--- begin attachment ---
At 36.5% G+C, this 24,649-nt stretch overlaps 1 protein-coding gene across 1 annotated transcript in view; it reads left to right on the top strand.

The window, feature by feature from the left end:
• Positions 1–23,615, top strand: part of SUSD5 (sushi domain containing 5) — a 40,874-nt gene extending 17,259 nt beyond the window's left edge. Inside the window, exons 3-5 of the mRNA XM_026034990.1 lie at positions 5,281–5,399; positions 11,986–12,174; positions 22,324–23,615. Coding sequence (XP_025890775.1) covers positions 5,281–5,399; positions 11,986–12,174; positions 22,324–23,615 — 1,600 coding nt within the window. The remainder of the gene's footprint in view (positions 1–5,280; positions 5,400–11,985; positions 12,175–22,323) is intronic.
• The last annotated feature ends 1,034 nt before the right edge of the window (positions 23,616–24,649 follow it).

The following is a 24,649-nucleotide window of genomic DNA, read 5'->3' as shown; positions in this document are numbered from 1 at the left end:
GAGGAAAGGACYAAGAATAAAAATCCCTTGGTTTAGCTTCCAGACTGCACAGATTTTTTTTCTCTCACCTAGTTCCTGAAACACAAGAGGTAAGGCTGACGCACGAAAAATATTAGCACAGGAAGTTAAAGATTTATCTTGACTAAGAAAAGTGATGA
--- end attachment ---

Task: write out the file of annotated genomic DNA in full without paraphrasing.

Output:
At 36.5% G+C, this 24,649-nt stretch overlaps 1 protein-coding gene across 1 annotated transcript in view; it reads left to right on the top strand.

The window, feature by feature from the left end:
• Positions 1–23,615, top strand: part of SUSD5 (sushi domain containing 5) — a 40,874-nt gene extending 17,259 nt beyond the window's left edge. Inside the window, exons 3-5 of the mRNA XM_026034990.1 lie at positions 5,281–5,399; positions 11,986–12,174; positions 22,324–23,615. Coding sequence (XP_025890775.1) covers positions 5,281–5,399; positions 11,986–12,174; positions 22,324–23,615 — 1,600 coding nt within the window. The remainder of the gene's footprint in view (positions 1–5,280; positions 5,400–11,985; positions 12,175–22,323) is intronic.
• The last annotated feature ends 1,034 nt before the right edge of the window (positions 23,616–24,649 follow it).

The following is a 24,649-nucleotide window of genomic DNA, read 5'->3' as shown; positions in this document are numbered from 1 at the left end:
GAGGAAAGGACYAAGAATAAAAATCCCTTGGTTTAGCTTCCAGACTGCACAGATTTTTTTTCTCTCACCTAGTTCCTGAAACACAAGAGGTAAGGCTGACGCACGAAAAATATTAGCACAGGAAGTTAAAGATTTATCTTGACTAAGAAAAGTGATGA